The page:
Welcome to Mainly Motherhood! My name is Kayla Flewelling and I am the author and facilitator of this blog. I’m the mother to a beautiful blue-eyed daughter and the blessed wife to a tall and handsome carpenter. After receiving my Bachelor’s degree in Elementary Education with a certification in teaching English as a Second language, I knew that I loved working with children. I adored watching them grow and progress and get excited about learning. I taught in several classrooms during internships, but before I could enter into a classroom of my own, I gave birth to my baby, and knew that I needed to stay at home with her just as much as she needed it.
I used to be fiercely independent. When I was an infant, my exhausted, first-time father held me on his chest as he slept away his work-induced fatigue in the family rocking chair. Instead of settling in against his warm chest, I became the object of every pediatrician’s warnings and the poster child of a new mother’s fears.
I crawled off of my father’s chest, out the front door, and into the road.
Thankfully there were no cars barreling down towards my tiny body, no creeps on the sidewalk, and no one to call child protective services, and my father awoke in a panic to rush to my rescue before anything tragic could take place.
The same independence that sent me crawling into that busy road as a baby had me raising an eyebrow at new mothers’ cries for help as an adult. I watched them stumble into mommy support groups and carry their worried looks into doctor’s offices and I vowed to be different. My mind was set: I would handle this new parenting gig myself. I had taken care of six younger siblings and managed classrooms of children who resembled pinballs at times. I could do this. I carried around my resolve like a birth plan. My husband would never change a diaper, I would never visit a mommy forum, and I would surely never ask for help.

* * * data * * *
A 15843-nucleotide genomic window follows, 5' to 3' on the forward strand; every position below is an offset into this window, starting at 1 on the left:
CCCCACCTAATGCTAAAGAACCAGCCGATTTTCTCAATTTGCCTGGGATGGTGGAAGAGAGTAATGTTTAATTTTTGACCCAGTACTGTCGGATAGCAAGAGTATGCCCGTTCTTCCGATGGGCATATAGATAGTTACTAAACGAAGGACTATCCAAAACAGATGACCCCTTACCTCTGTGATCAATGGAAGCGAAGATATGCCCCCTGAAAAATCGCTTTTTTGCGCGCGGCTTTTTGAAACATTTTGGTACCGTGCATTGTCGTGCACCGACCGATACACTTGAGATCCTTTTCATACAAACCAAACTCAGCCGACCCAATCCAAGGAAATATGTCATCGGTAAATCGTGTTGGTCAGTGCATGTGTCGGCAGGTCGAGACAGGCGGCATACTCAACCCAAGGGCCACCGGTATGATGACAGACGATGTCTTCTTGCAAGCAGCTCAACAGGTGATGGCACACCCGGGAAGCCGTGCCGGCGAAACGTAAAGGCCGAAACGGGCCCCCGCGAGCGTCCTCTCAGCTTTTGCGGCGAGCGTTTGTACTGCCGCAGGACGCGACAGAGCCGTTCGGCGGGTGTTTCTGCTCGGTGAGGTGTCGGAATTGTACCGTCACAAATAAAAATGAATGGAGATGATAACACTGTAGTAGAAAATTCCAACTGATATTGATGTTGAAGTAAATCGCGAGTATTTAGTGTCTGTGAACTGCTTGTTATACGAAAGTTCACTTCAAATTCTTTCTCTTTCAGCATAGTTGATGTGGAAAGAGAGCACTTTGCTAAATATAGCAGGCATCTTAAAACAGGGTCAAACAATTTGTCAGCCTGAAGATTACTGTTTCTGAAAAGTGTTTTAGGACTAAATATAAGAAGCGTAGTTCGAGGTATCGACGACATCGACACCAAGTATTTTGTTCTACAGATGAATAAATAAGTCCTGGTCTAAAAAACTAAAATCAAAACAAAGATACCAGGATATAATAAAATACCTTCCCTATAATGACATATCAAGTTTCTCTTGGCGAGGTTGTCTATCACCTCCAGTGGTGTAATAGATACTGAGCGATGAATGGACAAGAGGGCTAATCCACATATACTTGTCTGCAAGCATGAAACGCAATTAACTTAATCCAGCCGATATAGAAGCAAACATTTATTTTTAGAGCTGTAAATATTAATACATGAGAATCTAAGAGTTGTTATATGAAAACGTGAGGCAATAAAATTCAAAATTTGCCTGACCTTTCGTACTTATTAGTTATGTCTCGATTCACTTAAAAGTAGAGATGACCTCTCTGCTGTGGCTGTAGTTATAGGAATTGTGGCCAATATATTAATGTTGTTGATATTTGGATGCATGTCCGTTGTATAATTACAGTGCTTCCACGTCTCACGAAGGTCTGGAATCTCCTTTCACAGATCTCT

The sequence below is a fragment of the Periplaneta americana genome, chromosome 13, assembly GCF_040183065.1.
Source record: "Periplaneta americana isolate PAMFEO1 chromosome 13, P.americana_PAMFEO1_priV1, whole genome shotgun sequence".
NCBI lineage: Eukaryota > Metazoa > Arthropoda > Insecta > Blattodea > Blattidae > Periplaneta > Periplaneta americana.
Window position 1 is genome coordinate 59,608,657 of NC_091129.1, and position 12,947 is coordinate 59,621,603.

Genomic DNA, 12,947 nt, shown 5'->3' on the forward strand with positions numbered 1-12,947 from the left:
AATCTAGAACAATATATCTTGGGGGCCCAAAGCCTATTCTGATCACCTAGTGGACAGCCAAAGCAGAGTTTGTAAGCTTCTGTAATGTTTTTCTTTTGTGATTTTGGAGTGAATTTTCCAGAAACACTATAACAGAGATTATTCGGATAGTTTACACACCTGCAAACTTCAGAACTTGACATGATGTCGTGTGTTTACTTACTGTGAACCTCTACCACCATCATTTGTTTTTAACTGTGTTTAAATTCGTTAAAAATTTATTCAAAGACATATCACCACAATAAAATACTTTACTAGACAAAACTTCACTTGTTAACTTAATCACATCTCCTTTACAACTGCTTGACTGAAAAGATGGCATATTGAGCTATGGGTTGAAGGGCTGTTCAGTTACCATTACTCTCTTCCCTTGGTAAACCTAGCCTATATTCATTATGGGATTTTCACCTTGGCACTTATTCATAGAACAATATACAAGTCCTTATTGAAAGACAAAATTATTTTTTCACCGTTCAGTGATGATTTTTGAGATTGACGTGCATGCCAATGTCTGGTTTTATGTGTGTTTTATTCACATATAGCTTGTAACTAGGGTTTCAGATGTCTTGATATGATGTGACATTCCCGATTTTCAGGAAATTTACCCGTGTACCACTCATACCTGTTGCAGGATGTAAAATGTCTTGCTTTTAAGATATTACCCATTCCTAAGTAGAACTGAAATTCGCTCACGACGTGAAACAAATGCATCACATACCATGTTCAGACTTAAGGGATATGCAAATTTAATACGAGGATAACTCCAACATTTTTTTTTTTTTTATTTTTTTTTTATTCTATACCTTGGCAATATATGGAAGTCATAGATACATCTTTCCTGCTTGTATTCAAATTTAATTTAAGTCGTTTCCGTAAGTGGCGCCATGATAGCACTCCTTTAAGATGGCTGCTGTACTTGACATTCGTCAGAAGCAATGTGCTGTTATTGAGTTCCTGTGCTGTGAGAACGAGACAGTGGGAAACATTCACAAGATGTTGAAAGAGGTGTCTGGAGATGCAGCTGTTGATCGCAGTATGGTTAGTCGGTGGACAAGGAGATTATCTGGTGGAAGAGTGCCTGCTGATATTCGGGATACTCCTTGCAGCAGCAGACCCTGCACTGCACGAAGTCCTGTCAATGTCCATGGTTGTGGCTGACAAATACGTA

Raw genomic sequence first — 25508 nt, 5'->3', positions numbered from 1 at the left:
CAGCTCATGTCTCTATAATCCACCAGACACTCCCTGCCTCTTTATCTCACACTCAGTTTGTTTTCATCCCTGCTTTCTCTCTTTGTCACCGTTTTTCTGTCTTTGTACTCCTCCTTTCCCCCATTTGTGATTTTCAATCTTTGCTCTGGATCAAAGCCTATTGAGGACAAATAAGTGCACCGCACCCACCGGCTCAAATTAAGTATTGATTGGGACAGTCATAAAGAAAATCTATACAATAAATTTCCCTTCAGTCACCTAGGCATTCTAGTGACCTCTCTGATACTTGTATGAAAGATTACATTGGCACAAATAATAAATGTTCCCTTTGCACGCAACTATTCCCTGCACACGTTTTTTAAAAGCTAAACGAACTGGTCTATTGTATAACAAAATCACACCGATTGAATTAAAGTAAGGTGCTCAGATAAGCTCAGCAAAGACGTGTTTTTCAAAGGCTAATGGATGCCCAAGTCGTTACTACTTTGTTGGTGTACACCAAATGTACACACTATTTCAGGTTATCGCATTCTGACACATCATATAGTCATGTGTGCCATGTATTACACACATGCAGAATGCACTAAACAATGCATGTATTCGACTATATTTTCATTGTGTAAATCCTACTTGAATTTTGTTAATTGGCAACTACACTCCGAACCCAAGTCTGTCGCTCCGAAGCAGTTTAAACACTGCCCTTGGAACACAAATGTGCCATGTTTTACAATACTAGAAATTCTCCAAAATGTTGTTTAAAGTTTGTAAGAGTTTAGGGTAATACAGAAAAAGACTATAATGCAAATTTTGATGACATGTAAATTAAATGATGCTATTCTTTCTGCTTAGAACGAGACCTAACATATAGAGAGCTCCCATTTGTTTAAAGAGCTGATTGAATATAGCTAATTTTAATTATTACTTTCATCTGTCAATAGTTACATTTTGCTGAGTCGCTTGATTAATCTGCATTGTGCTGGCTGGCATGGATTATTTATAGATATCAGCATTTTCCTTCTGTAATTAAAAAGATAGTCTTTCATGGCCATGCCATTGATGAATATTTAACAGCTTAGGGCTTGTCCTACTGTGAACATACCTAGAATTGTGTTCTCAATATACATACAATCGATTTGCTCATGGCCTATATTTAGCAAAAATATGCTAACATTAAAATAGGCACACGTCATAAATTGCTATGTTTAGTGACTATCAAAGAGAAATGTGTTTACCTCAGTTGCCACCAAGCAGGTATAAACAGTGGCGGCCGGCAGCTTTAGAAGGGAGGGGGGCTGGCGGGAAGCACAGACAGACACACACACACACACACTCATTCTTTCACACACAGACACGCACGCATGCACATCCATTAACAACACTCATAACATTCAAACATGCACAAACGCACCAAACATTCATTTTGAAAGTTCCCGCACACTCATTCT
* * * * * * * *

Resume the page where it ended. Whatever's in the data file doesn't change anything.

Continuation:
My pride was my pacifier and I sucked on it like a candy, finding comfort in my independence and my capability.
Then I gave birth to my daughter, and with her, a new sense of realism and dependence. I had stumbled onto the busy road of parenthood and the world felt big and confusing again. I was capable but I was weary and I was overwhelmed. And while my husband has still never changed a diaper and I am still confident in myself as a mother, God has begun to wean me of my pride and I have sacrificed the independence that I once cherished so deeply and have shamelessly asked for help. I have texted my mother-in-law at one in the morning with tears in my eyes, knowing that she would hold my daughter the next day, giving me a few hours to rest. I have accepted rides from friends to the doctor’s office and hovered over mommy forums like a hawk, waiting to swoop in and pick out one empathetic story from the murky waters. I have asked the question, “Is this normal?” too many times to keep track.
You’ve heard that it takes a village to raise a child.
I used to turn up my nose at this quote that mothers brandished as their mantra. But then I became a mom to a little bundle of helplessness, and I knew that I didn’t want to do motherhood alone.
While the village can easily exist as a helpful mother who does your dishes while you guzzle down a coffee and try to keep your baby at the breast, or a husband who buckles your baby into the carseat because you don’t want to be the bad guy, there’s a bigger village available to you now than there once was. Let me introduce you to our global village.
Here, you can meet mamas from across the world who have been through it all. Here you can find comfort and support as you read stories of mothers who have experienced breastfeeding woes and who have battled postpartum depression. You can read stories about home business start-ups and funny labors and deliveries.
Here, you don’t have to be alone.